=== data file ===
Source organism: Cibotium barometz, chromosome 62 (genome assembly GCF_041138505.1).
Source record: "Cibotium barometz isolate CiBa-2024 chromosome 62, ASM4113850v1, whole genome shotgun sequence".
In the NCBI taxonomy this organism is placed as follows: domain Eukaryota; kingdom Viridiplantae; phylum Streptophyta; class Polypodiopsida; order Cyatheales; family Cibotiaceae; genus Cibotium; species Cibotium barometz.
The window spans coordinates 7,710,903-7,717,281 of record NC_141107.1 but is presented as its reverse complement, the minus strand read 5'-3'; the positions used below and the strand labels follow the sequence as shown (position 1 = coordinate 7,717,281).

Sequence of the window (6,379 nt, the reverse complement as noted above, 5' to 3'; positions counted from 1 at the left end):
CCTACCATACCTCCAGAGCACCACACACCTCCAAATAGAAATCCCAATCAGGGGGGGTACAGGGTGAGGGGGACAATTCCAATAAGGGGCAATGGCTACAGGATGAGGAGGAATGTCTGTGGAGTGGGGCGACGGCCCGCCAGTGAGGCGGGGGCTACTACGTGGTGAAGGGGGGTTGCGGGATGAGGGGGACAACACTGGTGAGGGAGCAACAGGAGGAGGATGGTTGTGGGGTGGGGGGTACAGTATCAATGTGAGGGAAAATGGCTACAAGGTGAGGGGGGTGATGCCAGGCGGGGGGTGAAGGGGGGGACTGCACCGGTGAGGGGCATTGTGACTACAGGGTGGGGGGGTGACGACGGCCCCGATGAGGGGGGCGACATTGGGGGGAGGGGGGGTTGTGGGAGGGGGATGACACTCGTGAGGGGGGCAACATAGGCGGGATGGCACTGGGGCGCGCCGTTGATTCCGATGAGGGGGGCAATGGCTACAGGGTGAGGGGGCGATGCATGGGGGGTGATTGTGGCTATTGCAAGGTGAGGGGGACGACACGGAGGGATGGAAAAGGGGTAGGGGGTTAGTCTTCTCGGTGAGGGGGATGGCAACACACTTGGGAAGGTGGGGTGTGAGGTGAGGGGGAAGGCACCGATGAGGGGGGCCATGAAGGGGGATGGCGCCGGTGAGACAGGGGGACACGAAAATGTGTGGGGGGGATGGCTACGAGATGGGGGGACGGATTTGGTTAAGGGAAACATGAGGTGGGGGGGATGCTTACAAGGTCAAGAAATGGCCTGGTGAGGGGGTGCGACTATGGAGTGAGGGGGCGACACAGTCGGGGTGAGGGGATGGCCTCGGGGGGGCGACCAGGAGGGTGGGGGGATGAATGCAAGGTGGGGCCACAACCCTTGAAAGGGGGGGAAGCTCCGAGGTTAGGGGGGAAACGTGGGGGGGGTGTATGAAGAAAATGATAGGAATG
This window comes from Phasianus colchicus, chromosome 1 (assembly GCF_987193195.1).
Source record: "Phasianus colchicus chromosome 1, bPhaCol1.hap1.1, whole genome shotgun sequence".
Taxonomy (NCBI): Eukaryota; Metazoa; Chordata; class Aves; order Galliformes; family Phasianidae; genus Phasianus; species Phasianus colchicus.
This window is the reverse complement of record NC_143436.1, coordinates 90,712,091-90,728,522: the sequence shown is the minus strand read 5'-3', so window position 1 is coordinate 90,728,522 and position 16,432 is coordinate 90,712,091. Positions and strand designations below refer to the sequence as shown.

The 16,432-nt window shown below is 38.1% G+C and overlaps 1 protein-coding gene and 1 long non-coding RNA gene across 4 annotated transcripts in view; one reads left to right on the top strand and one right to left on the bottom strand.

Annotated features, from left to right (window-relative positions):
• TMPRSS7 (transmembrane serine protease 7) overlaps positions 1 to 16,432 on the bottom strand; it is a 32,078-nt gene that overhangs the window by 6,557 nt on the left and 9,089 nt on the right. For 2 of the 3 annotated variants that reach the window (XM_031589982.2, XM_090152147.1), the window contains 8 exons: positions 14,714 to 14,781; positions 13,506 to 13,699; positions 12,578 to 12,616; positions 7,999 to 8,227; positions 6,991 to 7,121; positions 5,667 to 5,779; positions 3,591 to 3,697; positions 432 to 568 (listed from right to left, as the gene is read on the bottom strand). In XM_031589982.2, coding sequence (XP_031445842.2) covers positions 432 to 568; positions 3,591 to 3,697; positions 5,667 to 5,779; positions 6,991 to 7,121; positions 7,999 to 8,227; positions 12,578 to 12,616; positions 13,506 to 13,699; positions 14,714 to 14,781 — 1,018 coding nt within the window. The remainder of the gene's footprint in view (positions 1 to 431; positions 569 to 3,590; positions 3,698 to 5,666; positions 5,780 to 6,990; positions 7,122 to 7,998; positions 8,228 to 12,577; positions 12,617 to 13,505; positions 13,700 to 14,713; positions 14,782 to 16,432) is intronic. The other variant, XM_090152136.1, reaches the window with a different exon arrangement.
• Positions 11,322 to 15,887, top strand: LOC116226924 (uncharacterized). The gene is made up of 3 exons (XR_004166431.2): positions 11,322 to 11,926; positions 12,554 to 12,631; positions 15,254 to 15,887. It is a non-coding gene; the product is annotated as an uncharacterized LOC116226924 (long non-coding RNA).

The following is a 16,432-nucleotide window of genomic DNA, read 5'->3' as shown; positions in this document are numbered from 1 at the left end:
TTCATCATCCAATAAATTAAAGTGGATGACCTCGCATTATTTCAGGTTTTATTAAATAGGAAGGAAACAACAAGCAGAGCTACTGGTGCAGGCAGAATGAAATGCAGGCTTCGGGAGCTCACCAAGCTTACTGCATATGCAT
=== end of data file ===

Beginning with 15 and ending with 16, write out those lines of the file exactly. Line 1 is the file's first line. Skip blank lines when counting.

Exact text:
The following is a 16,432-nucleotide window of genomic DNA, read 5'->3' as shown; positions in this document are numbered from 1 at the left end:
TTCATCATCCAATAAATTAAAGTGGATGACCTCGCATTATTTCAGGTTTTATTAAATAGGAAGGAAACAACAAGCAGAGCTACTGGTGCAGGCAGAATGAAATGCAGGCTTCGGGAGCTCACCAAGCTTACTGCATATGCAT